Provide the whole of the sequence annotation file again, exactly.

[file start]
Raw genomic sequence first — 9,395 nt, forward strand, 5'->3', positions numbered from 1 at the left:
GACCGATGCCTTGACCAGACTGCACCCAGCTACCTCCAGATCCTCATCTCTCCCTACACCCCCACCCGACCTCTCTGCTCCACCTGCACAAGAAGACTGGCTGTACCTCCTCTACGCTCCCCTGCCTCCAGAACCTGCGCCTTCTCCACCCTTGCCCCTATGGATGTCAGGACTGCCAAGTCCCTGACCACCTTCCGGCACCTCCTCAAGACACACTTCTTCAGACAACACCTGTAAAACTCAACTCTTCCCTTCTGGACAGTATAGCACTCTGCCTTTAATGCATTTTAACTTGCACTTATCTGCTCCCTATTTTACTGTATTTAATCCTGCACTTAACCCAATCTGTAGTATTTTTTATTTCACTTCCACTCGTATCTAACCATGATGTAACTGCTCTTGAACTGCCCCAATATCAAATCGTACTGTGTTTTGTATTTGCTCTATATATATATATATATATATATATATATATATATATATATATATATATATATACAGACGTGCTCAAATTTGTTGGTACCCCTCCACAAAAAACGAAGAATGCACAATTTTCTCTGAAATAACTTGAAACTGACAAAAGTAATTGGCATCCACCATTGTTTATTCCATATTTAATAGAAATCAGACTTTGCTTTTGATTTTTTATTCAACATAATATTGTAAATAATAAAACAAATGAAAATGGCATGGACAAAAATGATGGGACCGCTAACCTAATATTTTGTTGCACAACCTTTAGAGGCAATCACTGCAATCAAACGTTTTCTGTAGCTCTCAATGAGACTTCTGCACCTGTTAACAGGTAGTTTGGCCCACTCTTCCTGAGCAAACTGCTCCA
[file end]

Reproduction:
Raw genomic sequence first — 9,395 nt, forward strand, 5'->3', positions numbered from 1 at the left:
GACCGATGCCTTGACCAGACTGCACCCAGCTACCTCCAGATCCTCATCTCTCCCTACACCCCCACCCGACCTCTCTGCTCCACCTGCACAAGAAGACTGGCTGTACCTCCTCTACGCTCCCCTGCCTCCAGAACCTGCGCCTTCTCCACCCTTGCCCCTATGGATGTCAGGACTGCCAAGTCCCTGACCACCTTCCGGCACCTCCTCAAGACACACTTCTTCAGACAACACCTGTAAAACTCAACTCTTCCCTTCTGGACAGTATAGCACTCTGCCTTTAATGCATTTTAACTTGCACTTATCTGCTCCCTATTTTACTGTATTTAATCCTGCACTTAACCCAATCTGTAGTATTTTTTATTTCACTTCCACTCGTATCTAACCATGATGTAACTGCTCTTGAACTGCCCCAATATCAAATCGTACTGTGTTTTGTATTTGCTCTATATATATATATATATATATATATATATATATATATATATATATATATATATACAGACGTGCTCAAATTTGTTGGTACCCCTCCACAAAAAACGAAGAATGCACAATTTTCTCTGAAATAACTTGAAACTGACAAAAGTAATTGGCATCCACCATTGTTTATTCCATATTTAATAGAAATCAGACTTTGCTTTTGATTTTTTATTCAACATAATATTGTAAATAATAAAACAAATGAAAATGGCATGGACAAAAATGATGGGACCGCTAACCTAATATTTTGTTGCACAACCTTTAGAGGCAATCACTGCAATCAAACGTTTTCTGTAGCTCTCAATGAGACTTCTGCACCTGTTAACAGGTAGTTTGGCCCACTCTTCCTGAGCAAACTGCTCCA